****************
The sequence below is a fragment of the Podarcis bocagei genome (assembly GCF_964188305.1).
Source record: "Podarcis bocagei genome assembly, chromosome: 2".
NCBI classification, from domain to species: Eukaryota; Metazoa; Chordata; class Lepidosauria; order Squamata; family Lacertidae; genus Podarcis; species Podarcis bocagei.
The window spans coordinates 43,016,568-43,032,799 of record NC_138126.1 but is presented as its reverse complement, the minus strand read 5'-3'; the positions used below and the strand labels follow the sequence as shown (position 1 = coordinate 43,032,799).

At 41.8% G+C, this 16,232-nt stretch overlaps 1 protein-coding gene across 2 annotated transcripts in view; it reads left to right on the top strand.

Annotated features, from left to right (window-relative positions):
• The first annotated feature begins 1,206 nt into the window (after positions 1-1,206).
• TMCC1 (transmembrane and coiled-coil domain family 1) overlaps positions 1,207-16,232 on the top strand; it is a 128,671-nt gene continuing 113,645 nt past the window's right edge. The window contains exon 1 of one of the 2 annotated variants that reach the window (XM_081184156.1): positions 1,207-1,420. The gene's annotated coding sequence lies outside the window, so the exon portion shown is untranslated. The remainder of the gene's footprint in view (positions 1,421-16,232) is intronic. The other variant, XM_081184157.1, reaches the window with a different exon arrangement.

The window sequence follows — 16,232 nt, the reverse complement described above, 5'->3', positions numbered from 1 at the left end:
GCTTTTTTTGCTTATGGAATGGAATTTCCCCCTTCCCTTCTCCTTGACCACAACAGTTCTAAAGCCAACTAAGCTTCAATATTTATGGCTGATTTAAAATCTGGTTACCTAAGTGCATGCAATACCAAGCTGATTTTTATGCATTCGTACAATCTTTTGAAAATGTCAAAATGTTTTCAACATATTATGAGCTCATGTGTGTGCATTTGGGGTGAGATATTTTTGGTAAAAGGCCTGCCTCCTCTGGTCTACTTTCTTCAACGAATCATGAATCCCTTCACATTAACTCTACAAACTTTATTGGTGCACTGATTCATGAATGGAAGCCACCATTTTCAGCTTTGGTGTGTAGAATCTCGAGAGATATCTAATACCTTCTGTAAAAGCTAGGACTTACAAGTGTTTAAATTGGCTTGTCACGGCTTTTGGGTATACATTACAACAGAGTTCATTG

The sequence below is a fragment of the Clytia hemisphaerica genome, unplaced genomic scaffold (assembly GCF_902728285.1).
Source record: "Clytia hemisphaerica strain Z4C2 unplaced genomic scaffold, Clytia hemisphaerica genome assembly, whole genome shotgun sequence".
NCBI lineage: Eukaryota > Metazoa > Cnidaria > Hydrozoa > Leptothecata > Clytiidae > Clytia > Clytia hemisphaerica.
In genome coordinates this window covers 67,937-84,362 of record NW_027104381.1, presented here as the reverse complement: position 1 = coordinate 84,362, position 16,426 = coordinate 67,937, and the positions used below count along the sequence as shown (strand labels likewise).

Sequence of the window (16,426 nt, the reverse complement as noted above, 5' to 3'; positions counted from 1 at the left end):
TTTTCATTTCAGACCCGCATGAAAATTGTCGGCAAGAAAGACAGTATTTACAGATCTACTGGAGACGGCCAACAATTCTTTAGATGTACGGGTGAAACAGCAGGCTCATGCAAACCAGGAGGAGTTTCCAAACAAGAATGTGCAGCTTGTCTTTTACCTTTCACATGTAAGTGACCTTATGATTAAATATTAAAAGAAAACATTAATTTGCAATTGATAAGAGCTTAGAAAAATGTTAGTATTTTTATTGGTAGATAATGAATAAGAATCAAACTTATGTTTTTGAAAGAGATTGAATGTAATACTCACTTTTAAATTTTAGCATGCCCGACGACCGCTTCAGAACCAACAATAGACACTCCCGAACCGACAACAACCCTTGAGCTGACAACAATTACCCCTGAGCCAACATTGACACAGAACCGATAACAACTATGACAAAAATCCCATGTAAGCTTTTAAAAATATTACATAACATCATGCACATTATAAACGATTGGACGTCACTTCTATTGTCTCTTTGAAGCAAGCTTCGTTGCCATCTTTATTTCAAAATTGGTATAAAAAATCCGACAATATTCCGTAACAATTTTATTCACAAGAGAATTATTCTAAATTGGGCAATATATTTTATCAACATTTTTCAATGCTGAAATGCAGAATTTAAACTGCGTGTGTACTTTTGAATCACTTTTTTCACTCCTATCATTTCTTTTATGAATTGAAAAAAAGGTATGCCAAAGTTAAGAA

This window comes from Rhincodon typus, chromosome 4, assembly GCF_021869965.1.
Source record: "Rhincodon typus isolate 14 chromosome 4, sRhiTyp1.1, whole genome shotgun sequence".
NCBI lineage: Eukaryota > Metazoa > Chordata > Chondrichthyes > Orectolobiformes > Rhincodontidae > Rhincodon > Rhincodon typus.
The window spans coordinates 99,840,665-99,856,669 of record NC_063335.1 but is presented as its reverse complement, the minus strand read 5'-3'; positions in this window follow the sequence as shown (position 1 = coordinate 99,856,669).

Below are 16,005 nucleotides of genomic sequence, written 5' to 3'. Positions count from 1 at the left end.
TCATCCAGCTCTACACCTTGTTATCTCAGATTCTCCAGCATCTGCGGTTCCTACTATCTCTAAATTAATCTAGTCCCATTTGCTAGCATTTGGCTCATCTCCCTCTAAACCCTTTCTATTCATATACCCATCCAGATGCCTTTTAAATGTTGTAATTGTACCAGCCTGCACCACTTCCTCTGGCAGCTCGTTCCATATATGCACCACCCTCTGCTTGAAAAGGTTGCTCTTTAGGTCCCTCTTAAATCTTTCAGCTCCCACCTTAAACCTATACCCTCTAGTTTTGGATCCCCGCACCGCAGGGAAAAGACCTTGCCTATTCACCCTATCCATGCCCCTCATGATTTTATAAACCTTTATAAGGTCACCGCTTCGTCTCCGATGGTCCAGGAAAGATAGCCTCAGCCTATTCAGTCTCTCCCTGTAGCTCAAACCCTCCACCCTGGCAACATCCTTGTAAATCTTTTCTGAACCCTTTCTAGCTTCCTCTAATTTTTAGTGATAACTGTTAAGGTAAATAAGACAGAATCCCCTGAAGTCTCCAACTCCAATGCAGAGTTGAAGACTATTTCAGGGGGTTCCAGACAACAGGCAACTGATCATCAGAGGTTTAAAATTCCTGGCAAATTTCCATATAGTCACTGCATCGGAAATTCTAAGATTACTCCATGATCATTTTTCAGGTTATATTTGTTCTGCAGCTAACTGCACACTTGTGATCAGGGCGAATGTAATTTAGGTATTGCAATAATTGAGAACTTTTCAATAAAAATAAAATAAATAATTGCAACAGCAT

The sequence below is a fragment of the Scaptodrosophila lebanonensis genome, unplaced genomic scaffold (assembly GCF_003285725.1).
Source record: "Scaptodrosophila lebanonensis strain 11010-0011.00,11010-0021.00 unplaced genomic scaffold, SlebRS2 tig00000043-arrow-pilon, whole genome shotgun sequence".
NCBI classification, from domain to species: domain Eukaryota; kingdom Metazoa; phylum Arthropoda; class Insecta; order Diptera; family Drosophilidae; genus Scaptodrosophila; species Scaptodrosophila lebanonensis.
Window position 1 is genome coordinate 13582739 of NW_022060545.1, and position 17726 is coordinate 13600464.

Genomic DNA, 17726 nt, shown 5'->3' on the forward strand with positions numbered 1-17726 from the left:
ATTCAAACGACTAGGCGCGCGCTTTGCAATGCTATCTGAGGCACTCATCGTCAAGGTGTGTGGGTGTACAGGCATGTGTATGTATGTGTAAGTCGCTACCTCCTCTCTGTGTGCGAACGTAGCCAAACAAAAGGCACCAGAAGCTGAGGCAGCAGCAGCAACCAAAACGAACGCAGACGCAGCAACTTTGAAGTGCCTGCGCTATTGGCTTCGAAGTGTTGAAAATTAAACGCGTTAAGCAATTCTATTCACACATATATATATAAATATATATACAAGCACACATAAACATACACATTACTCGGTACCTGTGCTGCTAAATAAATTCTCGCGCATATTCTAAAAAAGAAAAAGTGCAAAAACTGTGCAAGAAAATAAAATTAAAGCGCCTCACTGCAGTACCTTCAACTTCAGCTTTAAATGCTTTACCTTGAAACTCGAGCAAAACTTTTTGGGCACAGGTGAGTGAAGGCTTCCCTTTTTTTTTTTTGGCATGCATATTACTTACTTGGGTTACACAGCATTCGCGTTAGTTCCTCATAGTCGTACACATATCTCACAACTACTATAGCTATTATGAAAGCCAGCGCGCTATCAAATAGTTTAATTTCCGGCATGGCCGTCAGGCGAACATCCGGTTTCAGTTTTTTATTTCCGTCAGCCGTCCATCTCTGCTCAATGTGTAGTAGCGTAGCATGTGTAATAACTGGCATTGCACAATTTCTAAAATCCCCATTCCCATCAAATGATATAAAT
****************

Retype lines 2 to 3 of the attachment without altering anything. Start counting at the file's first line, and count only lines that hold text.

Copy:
Source record: "Podarcis bocagei genome assembly, chromosome: 2".
NCBI classification, from domain to species: Eukaryota; Metazoa; Chordata; class Lepidosauria; order Squamata; family Lacertidae; genus Podarcis; species Podarcis bocagei.